Jackson Citizen Patriot: Do Away with Excessive Workplace Regulations While Still Protecting Employee Safety
Manufacturers are the heart and soul of Jackson. Around 350 companies call the community home, providing many jobs for men and women of all different skill sets. And while the sector has had its fair share of ups and downs, it remains a vital part of Michigan's economy. I will continue to fight for the sector and create an environment in which it continues to thrive, and in turn create more jobs.
As chairman of the Workforce Protections Subcommittee, my responsibility is to promote employee safety and a workers' ability to have a good-paying job. When the federal government imposes onerous regulations, job creation slows. Part of protecting employees' jobs is making sure the business they work for is still able to prosper, instead of being weighed down by costly, burdensome regulations. As it stands, employers pay around $10,000 extra per employee each year to cover federal regulations. Businesses have to factor in the cost. If the price is too high, they will choose not to hire.
One example of a proposal that will cost jobs is the Occupational Safety and Health Administration's recent effort to transform the way America's businesses control noise exposure. A worker's first line of defense has long been personal protection equipment, whether it included earplugs or noise-reducing muffs.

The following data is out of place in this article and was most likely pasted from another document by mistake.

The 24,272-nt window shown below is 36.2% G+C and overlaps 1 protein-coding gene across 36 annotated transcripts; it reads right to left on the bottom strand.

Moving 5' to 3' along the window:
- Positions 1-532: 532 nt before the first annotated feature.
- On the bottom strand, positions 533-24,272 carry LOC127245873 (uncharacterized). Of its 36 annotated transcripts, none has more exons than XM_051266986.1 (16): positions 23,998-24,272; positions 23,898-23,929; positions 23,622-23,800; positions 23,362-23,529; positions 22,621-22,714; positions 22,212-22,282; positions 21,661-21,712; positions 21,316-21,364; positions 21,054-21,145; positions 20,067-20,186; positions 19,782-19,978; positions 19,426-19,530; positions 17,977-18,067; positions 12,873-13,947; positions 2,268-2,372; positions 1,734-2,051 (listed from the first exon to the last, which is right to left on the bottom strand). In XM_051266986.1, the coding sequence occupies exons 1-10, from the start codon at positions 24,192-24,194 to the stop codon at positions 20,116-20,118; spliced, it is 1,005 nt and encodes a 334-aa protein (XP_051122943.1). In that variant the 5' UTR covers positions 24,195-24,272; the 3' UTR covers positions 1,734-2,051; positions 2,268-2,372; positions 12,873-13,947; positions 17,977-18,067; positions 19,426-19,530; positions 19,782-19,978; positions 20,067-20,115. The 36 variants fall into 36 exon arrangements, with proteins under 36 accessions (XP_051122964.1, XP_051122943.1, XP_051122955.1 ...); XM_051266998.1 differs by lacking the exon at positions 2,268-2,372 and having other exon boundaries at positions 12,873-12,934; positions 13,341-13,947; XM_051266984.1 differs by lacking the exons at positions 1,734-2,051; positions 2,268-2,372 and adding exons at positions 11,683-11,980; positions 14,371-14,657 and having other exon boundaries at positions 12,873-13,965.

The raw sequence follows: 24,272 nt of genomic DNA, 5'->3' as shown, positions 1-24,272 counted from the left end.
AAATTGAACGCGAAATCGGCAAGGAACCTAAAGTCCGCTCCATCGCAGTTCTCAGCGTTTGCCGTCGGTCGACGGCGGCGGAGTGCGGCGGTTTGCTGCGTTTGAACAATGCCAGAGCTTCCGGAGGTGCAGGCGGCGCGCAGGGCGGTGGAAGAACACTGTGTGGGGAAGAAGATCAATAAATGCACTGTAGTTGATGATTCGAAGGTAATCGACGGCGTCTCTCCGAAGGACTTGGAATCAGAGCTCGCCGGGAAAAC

However, last year OSHA proposed flipping decades of enforcement policies by requiring employers to replace or retrofit equipment. This means manufacturers would likely have to buy new machinery, or change entire process lines and significant portions of their shop floor. The costs tied to such changes are astronomical. For businesses already operating on slim margins, many say this would force them to shift production overseas or even shut down.
I also often get the chance to hear stories from business owners about how these rules affect them personally. Last year I heard from Stuart Sessions, president of the consulting firm Environomics, who testified on behalf of the Coalition for Workplace Safety. According to the group's case study, 70 percent of respondents said they would have to reduce their number of employees if OSHA's proposal went into effect. He also estimated these rules would cost the nation's businesses between $1.2 billion and $27 billion per year.
Preventing these kinds of harmful regulatory proposals just mentioned will give companies more certainty about what rules they can expect, without being blindsided or worried they might not be able to cover the cost. Despite the need for businesses to remain competitive, they should also be held accountable for making their sure workers are kept safe. That is the delicate balance I, along with my colleagues on the Workforce Protection Subcommittee, try to strike. We all want workers to go home whole, sound and safe, and return to the work the next day. We'll always strive for common ground but also fight when we know we're doing the right thing for American employers and their workers.
At the very least, let's do no more harm. We need to do away with burdensome, unnecessary regulations while implementing responsible ones that protect workers, and hold manufacturers accountable for their employees' safety and offer the certainty they need to grow and keep manufacturing jobs in Jackson.